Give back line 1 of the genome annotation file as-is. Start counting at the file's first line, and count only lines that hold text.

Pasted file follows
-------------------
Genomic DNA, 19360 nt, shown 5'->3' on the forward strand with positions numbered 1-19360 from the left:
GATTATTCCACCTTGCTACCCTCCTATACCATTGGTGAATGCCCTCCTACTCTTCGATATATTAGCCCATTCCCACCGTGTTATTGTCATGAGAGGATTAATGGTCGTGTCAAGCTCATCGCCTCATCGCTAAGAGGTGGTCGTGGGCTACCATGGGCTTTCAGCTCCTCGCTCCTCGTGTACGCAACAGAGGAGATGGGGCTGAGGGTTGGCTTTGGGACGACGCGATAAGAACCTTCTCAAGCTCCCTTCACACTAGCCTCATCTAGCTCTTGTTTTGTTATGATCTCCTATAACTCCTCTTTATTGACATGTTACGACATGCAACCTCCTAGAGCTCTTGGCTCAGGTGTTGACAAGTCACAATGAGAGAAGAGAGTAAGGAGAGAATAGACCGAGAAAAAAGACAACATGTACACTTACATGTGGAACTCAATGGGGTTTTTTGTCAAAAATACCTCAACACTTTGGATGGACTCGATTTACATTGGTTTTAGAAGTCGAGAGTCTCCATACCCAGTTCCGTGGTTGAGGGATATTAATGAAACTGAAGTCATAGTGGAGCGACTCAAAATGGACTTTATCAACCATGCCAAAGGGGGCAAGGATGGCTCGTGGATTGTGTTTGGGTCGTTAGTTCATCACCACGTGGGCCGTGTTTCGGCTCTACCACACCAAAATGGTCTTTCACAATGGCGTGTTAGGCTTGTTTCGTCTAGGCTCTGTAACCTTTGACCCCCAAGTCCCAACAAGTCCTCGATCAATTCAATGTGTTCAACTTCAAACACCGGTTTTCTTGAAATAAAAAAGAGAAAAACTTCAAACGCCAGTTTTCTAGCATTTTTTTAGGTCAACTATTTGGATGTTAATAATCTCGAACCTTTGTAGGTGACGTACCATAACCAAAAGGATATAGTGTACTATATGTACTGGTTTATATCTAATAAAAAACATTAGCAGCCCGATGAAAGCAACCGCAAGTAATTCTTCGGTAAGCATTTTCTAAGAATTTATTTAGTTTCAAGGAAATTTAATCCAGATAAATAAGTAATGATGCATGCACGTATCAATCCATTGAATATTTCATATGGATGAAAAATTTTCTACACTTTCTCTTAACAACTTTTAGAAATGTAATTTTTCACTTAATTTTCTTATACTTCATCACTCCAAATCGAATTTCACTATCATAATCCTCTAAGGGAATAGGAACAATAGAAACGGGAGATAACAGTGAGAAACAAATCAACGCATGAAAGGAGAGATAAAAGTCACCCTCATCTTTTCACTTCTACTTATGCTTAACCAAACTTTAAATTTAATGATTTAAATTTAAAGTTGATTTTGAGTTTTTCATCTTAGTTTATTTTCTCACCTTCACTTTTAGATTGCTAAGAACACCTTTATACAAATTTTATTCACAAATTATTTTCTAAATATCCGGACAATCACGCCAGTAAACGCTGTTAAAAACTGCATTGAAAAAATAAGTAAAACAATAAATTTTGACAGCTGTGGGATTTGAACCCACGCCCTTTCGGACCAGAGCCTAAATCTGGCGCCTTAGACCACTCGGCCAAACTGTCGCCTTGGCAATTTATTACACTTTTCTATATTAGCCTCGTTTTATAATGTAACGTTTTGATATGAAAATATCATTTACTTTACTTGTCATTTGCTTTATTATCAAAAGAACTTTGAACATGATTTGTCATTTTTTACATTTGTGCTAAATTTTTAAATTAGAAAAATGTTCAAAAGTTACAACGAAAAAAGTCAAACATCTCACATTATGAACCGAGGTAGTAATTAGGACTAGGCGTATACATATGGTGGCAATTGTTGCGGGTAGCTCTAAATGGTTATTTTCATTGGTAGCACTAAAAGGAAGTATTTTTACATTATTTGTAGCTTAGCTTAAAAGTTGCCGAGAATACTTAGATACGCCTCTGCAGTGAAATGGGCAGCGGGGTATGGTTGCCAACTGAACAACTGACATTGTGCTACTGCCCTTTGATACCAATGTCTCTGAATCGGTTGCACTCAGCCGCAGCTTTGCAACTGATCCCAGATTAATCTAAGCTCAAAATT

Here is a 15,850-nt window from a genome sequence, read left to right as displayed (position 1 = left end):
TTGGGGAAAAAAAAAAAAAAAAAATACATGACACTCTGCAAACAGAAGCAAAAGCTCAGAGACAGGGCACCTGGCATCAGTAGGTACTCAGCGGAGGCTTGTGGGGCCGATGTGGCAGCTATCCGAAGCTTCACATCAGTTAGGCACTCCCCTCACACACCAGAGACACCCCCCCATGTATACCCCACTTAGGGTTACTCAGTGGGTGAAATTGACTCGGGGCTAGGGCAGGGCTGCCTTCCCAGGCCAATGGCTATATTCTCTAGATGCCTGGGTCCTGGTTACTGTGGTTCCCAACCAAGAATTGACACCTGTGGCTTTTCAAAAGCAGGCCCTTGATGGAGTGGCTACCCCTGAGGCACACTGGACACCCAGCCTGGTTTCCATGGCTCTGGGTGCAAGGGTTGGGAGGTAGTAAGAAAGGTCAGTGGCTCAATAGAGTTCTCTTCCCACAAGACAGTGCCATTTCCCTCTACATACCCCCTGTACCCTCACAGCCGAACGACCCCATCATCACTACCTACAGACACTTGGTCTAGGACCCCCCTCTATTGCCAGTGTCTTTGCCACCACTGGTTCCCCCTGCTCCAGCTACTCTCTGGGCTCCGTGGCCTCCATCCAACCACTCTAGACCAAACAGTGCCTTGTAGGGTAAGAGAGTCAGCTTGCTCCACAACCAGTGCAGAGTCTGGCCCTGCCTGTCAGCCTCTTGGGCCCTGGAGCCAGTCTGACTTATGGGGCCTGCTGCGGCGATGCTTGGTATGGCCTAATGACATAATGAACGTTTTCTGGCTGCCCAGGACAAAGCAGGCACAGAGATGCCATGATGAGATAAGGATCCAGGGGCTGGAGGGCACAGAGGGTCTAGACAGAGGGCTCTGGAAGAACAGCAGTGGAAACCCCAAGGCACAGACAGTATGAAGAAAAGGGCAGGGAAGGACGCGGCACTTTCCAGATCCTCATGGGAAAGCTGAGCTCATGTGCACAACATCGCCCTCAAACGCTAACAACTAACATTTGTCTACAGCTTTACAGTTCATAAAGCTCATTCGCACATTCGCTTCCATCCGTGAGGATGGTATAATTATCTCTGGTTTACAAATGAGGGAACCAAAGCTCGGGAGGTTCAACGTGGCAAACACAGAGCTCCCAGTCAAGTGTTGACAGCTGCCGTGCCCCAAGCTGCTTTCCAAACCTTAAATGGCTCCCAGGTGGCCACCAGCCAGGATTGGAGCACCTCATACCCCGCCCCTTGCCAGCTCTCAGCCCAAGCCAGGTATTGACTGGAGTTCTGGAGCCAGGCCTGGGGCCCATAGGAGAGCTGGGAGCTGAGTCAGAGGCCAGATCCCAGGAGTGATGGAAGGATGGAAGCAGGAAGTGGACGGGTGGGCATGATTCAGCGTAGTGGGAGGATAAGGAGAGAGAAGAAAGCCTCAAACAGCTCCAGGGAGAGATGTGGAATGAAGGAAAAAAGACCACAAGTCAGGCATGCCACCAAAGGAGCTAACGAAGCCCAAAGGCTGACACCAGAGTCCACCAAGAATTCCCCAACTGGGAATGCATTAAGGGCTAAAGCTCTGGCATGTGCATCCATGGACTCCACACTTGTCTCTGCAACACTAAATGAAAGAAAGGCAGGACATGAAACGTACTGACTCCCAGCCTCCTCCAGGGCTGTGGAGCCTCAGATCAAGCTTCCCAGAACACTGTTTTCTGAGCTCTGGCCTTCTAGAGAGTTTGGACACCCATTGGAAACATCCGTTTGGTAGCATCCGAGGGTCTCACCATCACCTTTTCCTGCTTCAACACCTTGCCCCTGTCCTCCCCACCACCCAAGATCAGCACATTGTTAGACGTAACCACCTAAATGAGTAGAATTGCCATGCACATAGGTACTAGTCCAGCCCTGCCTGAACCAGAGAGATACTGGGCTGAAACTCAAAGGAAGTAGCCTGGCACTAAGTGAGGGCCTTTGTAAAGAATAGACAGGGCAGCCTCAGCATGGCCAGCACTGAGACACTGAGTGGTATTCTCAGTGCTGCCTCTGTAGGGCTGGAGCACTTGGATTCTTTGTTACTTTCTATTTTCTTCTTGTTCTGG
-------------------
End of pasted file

Genomic DNA, 19360 nt, shown 5'->3' on the forward strand with positions numbered 1-19360 from the left: